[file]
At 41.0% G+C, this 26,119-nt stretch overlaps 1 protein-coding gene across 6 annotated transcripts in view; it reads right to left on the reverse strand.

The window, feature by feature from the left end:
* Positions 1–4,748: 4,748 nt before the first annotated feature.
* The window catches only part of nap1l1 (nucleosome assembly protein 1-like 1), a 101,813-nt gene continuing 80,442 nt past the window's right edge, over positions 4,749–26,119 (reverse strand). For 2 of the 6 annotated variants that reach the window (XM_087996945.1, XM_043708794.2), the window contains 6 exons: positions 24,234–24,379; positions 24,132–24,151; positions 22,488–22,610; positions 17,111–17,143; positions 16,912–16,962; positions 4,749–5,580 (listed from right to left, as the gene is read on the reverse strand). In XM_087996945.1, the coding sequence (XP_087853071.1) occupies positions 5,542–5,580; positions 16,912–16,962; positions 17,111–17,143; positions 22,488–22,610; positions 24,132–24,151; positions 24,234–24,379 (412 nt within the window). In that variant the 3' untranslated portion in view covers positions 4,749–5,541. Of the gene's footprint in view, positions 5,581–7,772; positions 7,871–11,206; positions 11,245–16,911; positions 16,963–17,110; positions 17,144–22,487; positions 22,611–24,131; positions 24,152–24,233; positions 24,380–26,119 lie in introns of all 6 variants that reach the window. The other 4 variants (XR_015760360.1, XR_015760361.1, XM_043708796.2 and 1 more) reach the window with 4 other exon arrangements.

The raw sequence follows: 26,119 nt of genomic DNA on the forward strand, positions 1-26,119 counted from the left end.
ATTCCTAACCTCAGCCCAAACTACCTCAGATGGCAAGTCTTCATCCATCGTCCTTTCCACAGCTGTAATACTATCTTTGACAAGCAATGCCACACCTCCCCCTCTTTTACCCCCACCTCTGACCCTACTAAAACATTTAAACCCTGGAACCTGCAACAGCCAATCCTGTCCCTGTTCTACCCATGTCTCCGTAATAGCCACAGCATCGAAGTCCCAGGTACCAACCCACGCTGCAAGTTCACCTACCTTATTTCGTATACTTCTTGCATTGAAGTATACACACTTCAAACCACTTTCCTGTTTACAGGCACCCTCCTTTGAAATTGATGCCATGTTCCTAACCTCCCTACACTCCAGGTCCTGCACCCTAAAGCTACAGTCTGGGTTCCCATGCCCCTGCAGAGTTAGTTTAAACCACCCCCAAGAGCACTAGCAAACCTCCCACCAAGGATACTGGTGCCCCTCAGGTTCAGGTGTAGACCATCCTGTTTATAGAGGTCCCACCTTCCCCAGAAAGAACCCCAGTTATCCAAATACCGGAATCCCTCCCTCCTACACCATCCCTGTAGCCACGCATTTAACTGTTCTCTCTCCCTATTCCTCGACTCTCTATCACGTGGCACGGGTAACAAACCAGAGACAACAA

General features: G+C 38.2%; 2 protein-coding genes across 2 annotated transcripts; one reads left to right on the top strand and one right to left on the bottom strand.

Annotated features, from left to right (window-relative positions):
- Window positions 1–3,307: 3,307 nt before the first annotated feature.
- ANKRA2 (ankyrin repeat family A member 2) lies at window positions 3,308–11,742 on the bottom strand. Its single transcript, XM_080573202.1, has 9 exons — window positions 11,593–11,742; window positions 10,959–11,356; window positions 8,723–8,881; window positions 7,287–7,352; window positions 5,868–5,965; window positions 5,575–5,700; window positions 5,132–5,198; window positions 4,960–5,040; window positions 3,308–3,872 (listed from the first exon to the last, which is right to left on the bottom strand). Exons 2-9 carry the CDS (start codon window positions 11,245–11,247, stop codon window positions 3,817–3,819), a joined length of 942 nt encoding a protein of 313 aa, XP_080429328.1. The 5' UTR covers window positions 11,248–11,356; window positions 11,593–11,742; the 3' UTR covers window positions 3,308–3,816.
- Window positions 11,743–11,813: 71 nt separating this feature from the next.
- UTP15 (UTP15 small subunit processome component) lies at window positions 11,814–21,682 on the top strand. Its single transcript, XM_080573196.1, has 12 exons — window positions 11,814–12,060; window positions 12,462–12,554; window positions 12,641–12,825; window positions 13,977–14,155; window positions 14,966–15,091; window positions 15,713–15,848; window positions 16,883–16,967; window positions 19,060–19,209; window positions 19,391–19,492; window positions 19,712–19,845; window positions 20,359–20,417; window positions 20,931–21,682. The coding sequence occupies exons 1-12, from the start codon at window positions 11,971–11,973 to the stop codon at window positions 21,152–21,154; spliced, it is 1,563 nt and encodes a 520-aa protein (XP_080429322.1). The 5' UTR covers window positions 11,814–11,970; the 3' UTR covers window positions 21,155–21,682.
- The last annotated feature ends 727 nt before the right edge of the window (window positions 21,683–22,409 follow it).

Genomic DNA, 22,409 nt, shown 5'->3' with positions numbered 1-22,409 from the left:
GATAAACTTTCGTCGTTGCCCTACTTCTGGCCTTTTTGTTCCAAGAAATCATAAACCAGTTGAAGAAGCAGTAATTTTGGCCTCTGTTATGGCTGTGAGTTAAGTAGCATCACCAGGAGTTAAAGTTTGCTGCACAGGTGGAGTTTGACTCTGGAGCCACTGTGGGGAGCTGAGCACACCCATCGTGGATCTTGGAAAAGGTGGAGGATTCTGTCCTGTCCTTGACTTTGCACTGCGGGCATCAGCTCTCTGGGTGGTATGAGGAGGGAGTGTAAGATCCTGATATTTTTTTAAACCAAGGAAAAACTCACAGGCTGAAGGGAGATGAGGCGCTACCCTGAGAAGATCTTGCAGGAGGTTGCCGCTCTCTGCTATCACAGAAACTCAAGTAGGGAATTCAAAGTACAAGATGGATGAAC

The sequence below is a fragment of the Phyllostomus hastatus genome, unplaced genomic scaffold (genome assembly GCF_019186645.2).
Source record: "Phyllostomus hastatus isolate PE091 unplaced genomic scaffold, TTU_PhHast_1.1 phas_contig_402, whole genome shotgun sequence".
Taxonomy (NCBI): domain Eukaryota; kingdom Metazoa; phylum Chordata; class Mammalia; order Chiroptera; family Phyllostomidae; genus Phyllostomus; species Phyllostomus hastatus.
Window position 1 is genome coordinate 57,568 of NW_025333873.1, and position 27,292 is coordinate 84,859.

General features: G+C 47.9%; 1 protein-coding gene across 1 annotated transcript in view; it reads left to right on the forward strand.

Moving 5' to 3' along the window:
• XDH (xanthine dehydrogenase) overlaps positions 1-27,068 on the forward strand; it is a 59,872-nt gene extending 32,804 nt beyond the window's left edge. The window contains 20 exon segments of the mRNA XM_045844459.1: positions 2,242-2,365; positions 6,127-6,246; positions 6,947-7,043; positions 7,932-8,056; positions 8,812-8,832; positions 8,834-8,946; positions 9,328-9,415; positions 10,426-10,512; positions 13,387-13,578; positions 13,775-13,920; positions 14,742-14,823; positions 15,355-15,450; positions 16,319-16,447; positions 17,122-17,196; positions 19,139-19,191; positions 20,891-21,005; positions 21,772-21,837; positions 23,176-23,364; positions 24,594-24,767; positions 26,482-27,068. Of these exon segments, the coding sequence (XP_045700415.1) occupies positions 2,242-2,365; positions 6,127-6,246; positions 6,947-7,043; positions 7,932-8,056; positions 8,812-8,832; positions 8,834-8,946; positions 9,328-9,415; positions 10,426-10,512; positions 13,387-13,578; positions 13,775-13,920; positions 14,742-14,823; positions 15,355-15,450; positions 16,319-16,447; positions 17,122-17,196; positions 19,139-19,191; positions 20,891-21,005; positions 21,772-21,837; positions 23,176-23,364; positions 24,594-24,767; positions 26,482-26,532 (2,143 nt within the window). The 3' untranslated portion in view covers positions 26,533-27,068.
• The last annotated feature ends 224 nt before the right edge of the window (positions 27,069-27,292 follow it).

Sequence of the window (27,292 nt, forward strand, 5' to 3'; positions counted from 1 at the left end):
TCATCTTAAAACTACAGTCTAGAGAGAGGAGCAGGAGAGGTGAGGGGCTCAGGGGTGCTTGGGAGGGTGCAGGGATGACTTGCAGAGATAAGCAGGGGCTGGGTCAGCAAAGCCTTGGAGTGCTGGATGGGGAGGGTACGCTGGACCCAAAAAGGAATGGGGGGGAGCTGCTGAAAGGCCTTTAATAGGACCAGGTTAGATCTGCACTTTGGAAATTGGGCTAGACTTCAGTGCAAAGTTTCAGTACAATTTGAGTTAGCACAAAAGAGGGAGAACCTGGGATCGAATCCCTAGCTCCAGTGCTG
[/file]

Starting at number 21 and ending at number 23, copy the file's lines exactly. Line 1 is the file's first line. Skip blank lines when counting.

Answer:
Moving 5' to 3' along the window:
• XDH (xanthine dehydrogenase) overlaps positions 1-27,068 on the forward strand; it is a 59,872-nt gene extending 32,804 nt beyond the window's left edge. The window contains 20 exon segments of the mRNA XM_045844459.1: positions 2,242-2,365; positions 6,127-6,246; positions 6,947-7,043; positions 7,932-8,056; positions 8,812-8,832; positions 8,834-8,946; positions 9,328-9,415; positions 10,426-10,512; positions 13,387-13,578; positions 13,775-13,920; positions 14,742-14,823; positions 15,355-15,450; positions 16,319-16,447; positions 17,122-17,196; positions 19,139-19,191; positions 20,891-21,005; positions 21,772-21,837; positions 23,176-23,364; positions 24,594-24,767; positions 26,482-27,068. Of these exon segments, the coding sequence (XP_045700415.1) occupies positions 2,242-2,365; positions 6,127-6,246; positions 6,947-7,043; positions 7,932-8,056; positions 8,812-8,832; positions 8,834-8,946; positions 9,328-9,415; positions 10,426-10,512; positions 13,387-13,578; positions 13,775-13,920; positions 14,742-14,823; positions 15,355-15,450; positions 16,319-16,447; positions 17,122-17,196; positions 19,139-19,191; positions 20,891-21,005; positions 21,772-21,837; positions 23,176-23,364; positions 24,594-24,767; positions 26,482-26,532 (2,143 nt within the window). The 3' untranslated portion in view covers positions 26,533-27,068.
• The last annotated feature ends 224 nt before the right edge of the window (positions 27,069-27,292 follow it).